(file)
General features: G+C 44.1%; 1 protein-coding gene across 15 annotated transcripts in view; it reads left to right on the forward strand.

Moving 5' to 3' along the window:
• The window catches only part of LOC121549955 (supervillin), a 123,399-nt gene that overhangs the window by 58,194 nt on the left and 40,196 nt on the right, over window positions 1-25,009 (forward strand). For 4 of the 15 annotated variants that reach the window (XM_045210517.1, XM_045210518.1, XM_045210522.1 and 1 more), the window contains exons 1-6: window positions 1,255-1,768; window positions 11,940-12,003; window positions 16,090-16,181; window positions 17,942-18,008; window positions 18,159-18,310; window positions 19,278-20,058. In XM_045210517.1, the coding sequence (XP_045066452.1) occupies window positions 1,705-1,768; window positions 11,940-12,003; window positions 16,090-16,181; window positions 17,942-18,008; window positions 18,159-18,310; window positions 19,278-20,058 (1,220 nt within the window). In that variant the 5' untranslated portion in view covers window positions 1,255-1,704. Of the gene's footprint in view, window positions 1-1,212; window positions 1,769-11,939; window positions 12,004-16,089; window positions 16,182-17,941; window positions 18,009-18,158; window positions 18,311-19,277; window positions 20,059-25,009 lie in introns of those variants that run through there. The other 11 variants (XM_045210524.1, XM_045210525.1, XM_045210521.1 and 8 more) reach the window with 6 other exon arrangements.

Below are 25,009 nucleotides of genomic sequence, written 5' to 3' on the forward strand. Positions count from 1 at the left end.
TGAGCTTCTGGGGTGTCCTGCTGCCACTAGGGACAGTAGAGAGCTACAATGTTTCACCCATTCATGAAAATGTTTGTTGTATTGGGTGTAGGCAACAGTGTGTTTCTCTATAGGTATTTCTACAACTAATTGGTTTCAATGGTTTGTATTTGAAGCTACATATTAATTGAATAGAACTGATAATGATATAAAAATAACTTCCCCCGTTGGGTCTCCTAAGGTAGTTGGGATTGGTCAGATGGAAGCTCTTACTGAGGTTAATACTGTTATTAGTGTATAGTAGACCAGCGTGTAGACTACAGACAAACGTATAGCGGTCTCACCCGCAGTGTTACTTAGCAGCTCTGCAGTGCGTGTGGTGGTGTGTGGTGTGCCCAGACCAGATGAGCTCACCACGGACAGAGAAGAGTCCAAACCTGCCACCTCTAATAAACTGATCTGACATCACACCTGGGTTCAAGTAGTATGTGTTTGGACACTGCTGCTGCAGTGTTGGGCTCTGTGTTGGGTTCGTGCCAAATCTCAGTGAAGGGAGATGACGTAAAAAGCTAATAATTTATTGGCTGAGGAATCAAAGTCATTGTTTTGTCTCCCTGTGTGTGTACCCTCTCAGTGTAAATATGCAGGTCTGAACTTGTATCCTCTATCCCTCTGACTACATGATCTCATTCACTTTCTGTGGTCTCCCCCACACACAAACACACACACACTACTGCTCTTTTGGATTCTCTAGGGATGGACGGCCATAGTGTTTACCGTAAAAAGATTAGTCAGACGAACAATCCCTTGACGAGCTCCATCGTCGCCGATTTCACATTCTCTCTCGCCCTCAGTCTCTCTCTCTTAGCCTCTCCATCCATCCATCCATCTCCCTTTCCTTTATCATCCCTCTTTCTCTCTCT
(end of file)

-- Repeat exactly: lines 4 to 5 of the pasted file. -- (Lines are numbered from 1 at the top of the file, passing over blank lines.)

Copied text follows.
Below are 25,009 nucleotides of genomic sequence, written 5' to 3' on the forward strand. Positions count from 1 at the left end.
TGAGCTTCTGGGGTGTCCTGCTGCCACTAGGGACAGTAGAGAGCTACAATGTTTCACCCATTCATGAAAATGTTTGTTGTATTGGGTGTAGGCAACAGTGTGTTTCTCTATAGGTATTTCTACAACTAATTGGTTTCAATGGTTTGTATTTGAAGCTACATATTAATTGAATAGAACTGATAATGATATAAAAATAACTTCCCCCGTTGGGTCTCCTAAGGTAGTTGGGATTGGTCAGATGGAAGCTCTTACTGAGGTTAATACTGTTATTAGTGTATAGTAGACCAGCGTGTAGACTACAGACAAACGTATAGCGGTCTCACCCGCAGTGTTACTTAGCAGCTCTGCAGTGCGTGTGGTGGTGTGTGGTGTGCCCAGACCAGATGAGCTCACCACGGACAGAGAAGAGTCCAAACCTGCCACCTCTAATAAACTGATCTGACATCACACCTGGGTTCAAGTAGTATGTGTTTGGACACTGCTGCTGCAGTGTTGGGCTCTGTGTTGGGTTCGTGCCAAATCTCAGTGAAGGGAGATGACGTAAAAAGCTAATAATTTATTGGCTGAGGAATCAAAGTCATTGTTTTGTCTCCCTGTGTGTGTACCCTCTCAGTGTAAATATGCAGGTCTGAACTTGTATCCTCTATCCCTCTGACTACATGATCTCATTCACTTTCTGTGGTCTCCCCCACACACAAACACACACACACTACTGCTCTTTTGGATTCTCTAGGGATGGACGGCCATAGTGTTTACCGTAAAAAGATTAGTCAGACGAACAATCCCTTGACGAGCTCCATCGTCGCCGATTTCACATTCTCTCTCGCCCTCAGTCTCTCTCTCTTAGCCTCTCCATCCATCCATCCATCTCCCTTTCCTTTATCATCCCTCTTTCTCTCTCT